The impact the drugs would have on my son’s life could be priceless (Picture: Jax Buckland)
Reading the news at the end of last week, I felt like I’d been yanked back in time to one of the hardest days of my life.
The anguish, fear, devastation – all the crushing emotions I’d felt on the day my three-week-old son Ollie was diagnosed with Cystic Fibrosis – came flooding back.
Cystic Fibrosis is an incurable genetic disorder that causes sticky mucus to build up in the lungs and digestive system. It causes poor lung function, persistent lung infections and the inability to digest food, particularly fats.
Not only is it life-limiting, it is also life-shortening, with only half of the people with Cystic Fibrosis expected to live past 40.
Me and my husband Phill were inconsolable when the consultant gave us the news.
The only thing that has kept us going over the past 10 months has been the hope of two drugs – Orkambi and Kaftrio – that will drastically not just lengthen Ollie’s life expectancy but also massively improve his life experience.
Yet last Friday, NICE announced that, although these drugs are clinically effective, they were too expensive for the organisation to recommend them to be available on the NHS.
I cannot tell you how devastated – and angry – we are to discover they were putting a price on our baby’s life.
We started the long process of coming to terms with the diagnosis (Picture: Jax Buckland)
When he was born in January 2023, Ollie was our wonder baby – the only good to come out of a very, very bad time.
About 18 months before, in August 2020, Phill had been diagnosed with testicular cancer that had already spread to his abdomen.
At the time, I couldn’t imagine anything worse.
Because of Covid he had to go for appointments, for treatment, all alone. It was heartbreaking, watching him go into hospital to have, first an operation, then four months of intensive chemotherapy, as I stayed at our home with our son, George, then two.
Thankfully, in February 2021, doctors could find no more trace of the disease.
Cystic fibrosis: The facts
What is it? Cystic fibrosis is an inherited condition that causes sticky mucus to build up in the lungs and digestive system. This causes lung infections and problems with digesting food.
How many people have it? Around 10,800 people in the UK have cystic fibrosis; that’s 1 in every 2,500 babies born with it.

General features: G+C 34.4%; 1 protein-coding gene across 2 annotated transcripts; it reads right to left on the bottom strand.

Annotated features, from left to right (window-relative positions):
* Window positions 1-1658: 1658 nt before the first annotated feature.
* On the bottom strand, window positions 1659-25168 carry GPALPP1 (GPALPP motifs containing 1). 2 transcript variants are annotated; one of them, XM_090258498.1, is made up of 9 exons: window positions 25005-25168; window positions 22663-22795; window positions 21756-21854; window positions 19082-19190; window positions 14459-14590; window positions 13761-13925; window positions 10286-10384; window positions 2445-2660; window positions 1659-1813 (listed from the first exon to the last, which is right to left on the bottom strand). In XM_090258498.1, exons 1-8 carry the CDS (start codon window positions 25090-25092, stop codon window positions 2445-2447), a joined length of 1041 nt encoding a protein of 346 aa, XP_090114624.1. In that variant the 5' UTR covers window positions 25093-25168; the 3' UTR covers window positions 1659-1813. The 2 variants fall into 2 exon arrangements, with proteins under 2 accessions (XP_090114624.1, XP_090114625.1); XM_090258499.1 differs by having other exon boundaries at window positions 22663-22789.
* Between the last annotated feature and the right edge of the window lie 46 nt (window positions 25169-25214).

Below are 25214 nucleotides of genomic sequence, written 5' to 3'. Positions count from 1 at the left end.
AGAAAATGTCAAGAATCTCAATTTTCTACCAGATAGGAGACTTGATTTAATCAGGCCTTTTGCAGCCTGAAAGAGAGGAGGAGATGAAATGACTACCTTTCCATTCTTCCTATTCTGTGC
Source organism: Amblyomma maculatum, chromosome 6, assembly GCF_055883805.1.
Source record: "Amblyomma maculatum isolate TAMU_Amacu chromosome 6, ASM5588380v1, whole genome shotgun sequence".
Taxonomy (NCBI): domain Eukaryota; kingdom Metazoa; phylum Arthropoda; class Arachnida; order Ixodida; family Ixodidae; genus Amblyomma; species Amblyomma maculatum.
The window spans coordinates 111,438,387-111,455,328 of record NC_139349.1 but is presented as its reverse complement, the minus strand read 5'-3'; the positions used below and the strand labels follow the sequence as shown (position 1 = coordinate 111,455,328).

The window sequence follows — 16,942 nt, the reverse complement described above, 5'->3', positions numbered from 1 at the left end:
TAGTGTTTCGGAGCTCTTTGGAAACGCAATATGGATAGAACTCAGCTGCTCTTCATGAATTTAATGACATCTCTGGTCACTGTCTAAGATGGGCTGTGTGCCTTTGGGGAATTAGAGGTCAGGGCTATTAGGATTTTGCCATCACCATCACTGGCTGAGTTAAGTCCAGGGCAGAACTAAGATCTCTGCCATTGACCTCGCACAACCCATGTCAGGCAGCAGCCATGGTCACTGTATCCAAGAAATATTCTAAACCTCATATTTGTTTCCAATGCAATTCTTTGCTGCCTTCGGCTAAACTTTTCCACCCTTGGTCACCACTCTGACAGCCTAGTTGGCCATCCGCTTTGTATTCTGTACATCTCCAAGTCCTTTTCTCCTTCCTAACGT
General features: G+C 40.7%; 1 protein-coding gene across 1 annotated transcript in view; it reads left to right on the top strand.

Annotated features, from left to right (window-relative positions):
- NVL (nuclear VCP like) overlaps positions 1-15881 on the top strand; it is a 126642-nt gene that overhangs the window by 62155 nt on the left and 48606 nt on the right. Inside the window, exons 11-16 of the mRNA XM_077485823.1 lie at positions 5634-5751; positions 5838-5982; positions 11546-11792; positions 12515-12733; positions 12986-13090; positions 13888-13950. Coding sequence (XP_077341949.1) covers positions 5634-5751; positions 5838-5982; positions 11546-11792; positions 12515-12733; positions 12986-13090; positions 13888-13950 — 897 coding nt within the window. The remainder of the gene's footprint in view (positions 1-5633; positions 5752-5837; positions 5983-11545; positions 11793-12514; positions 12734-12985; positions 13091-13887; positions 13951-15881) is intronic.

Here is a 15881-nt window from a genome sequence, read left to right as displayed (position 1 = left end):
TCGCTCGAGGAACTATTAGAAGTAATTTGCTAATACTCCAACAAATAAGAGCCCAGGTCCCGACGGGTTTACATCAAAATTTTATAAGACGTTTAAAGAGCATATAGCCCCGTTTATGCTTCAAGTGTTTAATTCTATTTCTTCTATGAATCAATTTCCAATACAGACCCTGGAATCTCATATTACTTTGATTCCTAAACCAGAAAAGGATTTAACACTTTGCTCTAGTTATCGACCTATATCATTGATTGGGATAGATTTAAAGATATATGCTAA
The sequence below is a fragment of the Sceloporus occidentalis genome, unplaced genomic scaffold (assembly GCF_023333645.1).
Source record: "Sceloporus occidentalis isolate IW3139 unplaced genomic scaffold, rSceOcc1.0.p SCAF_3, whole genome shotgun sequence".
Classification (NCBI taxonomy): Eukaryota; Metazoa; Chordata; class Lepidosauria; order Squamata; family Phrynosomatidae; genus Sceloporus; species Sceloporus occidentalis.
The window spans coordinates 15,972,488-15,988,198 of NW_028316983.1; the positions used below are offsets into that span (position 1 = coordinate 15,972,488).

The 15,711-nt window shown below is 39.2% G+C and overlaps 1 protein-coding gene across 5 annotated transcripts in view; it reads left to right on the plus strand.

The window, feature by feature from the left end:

Recurring chest infections
Wheezing, coughing, shortness of breath and damage to the airways (bronchiectasis)
Difficulty putting on weight and growing
Yellowing of the skin and the whites of the eyes (jaundice)
Diarrhoea, constipation, or large, smelly poo
A bowel obstruction in newborn babies – surgery may be needed
Diagnosis: In the UK, all newborn babies are screened for cystic fibrosis as part of the newborn blood spot test (heel prick test) carried out shortly after they’re born.
For more information, visit the NHS website here.
He would still need regular check-ups though and we were told we had to wait at least a year before we could consider having another child, to ensure the chemotherapy was completely out of his system.
It seemed like an age but in February 2022, we started trying and three months later, I conceived.
My pregnancy went swimmingly – my due date in January 2023 even landed on mine and Phill’s anniversary of first becoming a couple.
It felt like we’d finally got over the worst hurdle life had thrown at us and that we had so much to look forward to.
My husband had been diagnosed with testicular cancer (Picture: Jax Buckland)
When he arrived, Ollie was absolutely gorgeous, a beautiful little bundle of joy weighing 7lbs 3ozs.
When the health visitor came round to do the heel prick test on day five, she commented that he had lost a pound in body weight.
‘Most babies lose weight but that’s more than the healthy limit of 10%,’ she commented. ‘Try topping up your breast milk with formula.’
But after trying a bottle, Ollie struggled to latch on, so we booked into a feeding clinic, to give us some help returning to breast-feeding.
‘Some of the blood testing team are here and they’d like to see you first,’ a staff member told me when I arrived. ‘We’ll wait for your husband to park the car, then I’ll take you to them.’